Science AMA Series: Hello, I’m David Steadman, curator of ornithology— the science of birds—at the Florida Museum of Natural History at the University of Florida. My research uses fossils and living species to help us understand how animals exist (or go extinct) on tropical islands through time.

Abstract

Hi, Reddit! I’m David Steadman, and I study the evolution, conservation, and extinction of tropical birds. An overriding theme of my work is to learn how animals survive through time on tropical islands. A high percentage of island species have gone extinct over the last few thousand years, and I’m interested in helping prevent further extinction by looking for clues in fossils that could help us keep the species that we have today. On some islands, we can replace plants and animals that have died out with their closest living relatives to help keep the ecosystem healthy.

I work with a lot of different scientists, including biologists, geologists, geographers, archaeologists, and paleontologists. My own training is broad, with a bachelor’s degree in biology from Edinboro State College, a master’s in zoology from the University of Florida, and a Ph.D. in geology from the University of Arizona. One of the advantages of working at the Florida Museum is that scientists here are encouraged to work across many disciplines. So, even though I am a bird expert, I get to study many different kinds of animals, not to mention the plant communities that make up their habitats. For example, we recently found a tortoise fossil in the Bahamas that gave us the first sample of ancient DNA from an extinct tropical species. The bone chemistry of this extinct tortoise gives us a pretty good idea of what it ate.

My work takes me to some pretty neat places: Caribbean islands, Latin America, Africa, Australia, and more than 100 islands in the South Pacific. I like looking for new fossil sites, exploring poorly-explored places, and looking for birds that are described as rare but might actually be common—we just haven’t looked hard enough!

Also, I'm one of the authors of the paper discussed here: https://www.reddit.com/r/science/comments/5thlg6/divers_pull_1000_year_old_tortoise_skeleton_from/

I'll be back at noon EST to answer your questions- AMA!

Hi, everybody, I'm here a bit early and will be answering questions until 1 pm. AMA!

Signing off for now, but I'll do my best to get back on around 6 pm and answer a few more questions. This has been fun. Thanks for your interest!

Hi, I'm back for a while to answer some more questions the best I can.

OK, I'm circling the drain. Once again, thanks for keeping me on my toes. Buenas noches!

Hello and thank you so much for being here to speak with us today.

We've done something similar with wolves in Yellowstone in the past; replacing them with a close sub-species (Northern Rocky Mountains wolf (Canis lupus irremotus) vs the Mackenzie Valley wolf (Canis lupus occidentalis) though not the original to keep the ecosystem healthy. While I understand the difference between a species and sub-species is minimal, I'm glad to see it seems to be working well so far.

Island ecosystems seem to be much more fragile however. How difficult is it choosing the correct fill in species? It's easy for non-natives to run amok.

Can you share some your successes and failures of these projects?

You're doing fascinating work and now more than ever conservation should be on our minds. Thank you again for sharing with us today.

FillsYourNiche

We would consider only closely related species, carefully monitored. We'd like to start with something slow like tortoises.

We've had some success with megapodes (mound-building birds that lay their eggs in rotting vegetation and warm volcanic sand) in Tonga. The Tongan megapode was wiped out by people on all but one island in Tonga. If you're only on one island, one hurricane could wipe this out. We established a second population on another remote island. Having species on more islands decreases their vulnerability.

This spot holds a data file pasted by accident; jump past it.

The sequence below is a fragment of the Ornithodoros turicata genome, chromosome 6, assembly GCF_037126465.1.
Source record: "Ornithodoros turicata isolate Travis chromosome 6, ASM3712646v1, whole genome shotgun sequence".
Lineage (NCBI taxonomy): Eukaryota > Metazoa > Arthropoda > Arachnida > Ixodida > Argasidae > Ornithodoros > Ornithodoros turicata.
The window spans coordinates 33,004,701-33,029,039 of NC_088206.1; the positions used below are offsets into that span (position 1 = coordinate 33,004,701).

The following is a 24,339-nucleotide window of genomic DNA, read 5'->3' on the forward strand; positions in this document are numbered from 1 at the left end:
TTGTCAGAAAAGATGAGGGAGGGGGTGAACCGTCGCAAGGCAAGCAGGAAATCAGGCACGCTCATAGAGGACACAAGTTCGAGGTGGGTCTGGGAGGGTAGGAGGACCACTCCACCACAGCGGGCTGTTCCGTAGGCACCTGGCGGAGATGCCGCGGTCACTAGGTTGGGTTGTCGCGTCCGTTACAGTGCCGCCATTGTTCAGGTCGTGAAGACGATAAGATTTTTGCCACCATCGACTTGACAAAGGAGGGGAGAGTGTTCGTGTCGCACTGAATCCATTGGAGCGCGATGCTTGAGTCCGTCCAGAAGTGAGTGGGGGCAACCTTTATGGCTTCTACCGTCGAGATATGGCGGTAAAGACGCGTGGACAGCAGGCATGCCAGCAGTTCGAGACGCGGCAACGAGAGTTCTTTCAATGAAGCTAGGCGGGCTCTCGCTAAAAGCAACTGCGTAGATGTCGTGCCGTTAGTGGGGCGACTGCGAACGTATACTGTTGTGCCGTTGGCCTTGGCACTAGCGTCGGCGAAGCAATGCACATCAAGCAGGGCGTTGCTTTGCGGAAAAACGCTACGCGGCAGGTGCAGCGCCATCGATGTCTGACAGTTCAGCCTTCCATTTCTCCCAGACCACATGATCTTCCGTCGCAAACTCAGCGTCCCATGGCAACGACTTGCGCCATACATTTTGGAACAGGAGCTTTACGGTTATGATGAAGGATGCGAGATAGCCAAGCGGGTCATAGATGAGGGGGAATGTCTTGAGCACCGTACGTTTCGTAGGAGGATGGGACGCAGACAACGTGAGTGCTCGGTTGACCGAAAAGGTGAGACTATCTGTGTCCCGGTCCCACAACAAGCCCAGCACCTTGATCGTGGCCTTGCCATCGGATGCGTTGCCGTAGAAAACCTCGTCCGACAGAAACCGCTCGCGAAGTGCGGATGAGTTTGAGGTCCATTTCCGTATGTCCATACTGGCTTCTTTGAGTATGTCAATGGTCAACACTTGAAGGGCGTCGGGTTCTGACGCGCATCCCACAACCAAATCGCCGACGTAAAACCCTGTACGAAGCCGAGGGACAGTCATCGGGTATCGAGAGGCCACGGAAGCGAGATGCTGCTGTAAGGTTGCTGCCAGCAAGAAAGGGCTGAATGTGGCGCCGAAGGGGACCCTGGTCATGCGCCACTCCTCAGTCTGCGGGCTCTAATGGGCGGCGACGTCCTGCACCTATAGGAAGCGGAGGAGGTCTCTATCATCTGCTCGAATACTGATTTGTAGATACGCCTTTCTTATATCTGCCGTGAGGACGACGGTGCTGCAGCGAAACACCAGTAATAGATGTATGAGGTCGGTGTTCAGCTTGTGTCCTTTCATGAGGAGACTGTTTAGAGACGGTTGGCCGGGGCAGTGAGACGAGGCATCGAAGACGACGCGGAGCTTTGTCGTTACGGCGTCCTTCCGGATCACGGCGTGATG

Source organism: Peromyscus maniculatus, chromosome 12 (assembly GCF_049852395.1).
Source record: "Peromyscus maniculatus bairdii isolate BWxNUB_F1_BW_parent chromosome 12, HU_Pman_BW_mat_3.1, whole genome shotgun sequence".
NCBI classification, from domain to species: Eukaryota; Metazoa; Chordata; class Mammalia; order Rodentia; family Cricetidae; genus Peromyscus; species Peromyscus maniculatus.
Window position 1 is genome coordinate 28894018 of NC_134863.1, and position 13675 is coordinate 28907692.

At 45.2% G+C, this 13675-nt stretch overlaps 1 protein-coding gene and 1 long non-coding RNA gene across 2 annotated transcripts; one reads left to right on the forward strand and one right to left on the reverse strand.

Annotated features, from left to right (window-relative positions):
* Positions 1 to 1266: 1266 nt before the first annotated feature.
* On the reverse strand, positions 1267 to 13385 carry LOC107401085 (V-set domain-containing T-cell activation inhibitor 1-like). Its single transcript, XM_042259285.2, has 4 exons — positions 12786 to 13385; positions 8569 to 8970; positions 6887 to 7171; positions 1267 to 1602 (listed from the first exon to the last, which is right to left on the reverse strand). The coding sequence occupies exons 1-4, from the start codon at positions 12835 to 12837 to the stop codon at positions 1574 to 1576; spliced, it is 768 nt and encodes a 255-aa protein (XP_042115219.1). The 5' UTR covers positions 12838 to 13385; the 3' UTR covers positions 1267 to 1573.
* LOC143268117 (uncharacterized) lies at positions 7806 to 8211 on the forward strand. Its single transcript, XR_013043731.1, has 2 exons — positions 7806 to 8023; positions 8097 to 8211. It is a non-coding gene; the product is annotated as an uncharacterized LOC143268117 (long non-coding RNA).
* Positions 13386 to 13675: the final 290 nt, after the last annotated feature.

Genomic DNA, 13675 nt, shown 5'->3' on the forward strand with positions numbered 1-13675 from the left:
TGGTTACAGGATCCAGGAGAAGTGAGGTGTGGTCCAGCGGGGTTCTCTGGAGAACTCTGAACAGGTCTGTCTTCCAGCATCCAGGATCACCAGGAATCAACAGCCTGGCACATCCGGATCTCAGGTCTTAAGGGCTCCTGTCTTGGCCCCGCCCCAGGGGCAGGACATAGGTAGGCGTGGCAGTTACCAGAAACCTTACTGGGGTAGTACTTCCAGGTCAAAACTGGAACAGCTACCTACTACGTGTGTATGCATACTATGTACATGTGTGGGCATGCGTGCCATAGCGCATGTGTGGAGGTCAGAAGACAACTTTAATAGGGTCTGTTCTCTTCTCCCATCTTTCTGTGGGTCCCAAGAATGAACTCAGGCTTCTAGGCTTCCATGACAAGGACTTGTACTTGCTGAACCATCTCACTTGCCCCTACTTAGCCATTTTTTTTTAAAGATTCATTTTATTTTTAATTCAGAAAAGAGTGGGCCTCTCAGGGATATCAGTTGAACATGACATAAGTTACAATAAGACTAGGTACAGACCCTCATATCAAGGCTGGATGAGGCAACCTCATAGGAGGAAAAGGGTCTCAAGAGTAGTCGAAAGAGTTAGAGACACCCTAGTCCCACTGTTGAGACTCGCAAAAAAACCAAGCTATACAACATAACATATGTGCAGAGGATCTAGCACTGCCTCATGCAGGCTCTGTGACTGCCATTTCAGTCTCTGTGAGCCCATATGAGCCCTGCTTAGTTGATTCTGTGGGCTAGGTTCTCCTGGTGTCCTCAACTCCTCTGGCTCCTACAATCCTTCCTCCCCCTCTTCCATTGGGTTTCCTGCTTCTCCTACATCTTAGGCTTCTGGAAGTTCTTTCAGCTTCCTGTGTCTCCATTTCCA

what's your favourite bird?

wonwont

It's the Elegant Trogon, which I enjoy seeing each year in the remote canyons of northern Mexico. It's got spectacular colors, unusual behavior, and it's a good indicator of healthy habitat. If the habitat is wrecked, there are no Trogons. Trogons feed only on the wing. If there's a fruit on a tree, it hovers to eat the fruit. Similarly, if there's an insect, it also hovers to pluck it and eat it. They have a low metabolic rate. They're almost like a sloth!


Hi, David. I know about your great work in some Polynesian Islands.

As a Rapanui, I have always wondered... how do you explain the existence of land-based birds like parrots and owls in the archaeological record of incredibly remote islands like mine?

Seems unlikely these birds can fly that far away. Isn't it possible some of them were used by Polynesian navigators to find land, just like vikings did with ravens?

Thank you very much.

Tupahotu

My only trip to Easter Island was 25 years ago. I miss the place!

Dispersal of land birds to remote islands is very rare, but does take place over long timeframes.

Polynesians used seabirds for navigation by observing them. More than a thousand years ago, your wonderful island of Rapanui had more species of nesting seabirds than any other! We identified bones of more species of birds there than on any other island in the world. If we could get rid of the rats (an invasive species), the seabirds might come back.


Why do tropical birds tend to be such much more colorful than other kinds?

StreamLined256

There's no simple answer, honestly. This is a topic that has been studied and debated for 200 years. One thing to keep in mind is that birds see color differently than we do. They have four cones on their retina and can see a wider spectrum of colors than mammals can. They can even see UV. Some birds we regard as dull might not be dull to other birds.


This may have already been asked, so I apologize in advance, but as an aspiring ecologist/wildlife biologist/ornithologist (who's graduating HS this year), do you have any tips or tricks about turning my passion into a degree and a lifestyle? This has been the first ornithology AMA I've seen on r/science before.

Also, here are some more questions:

-What islands would you want to travel most to, and why? Have you traveled to Tristan Da Cunha and its surrounding islands? (like Inaccessible Island?)

-What has been your greatest surprise when searching for a rare or extinct species?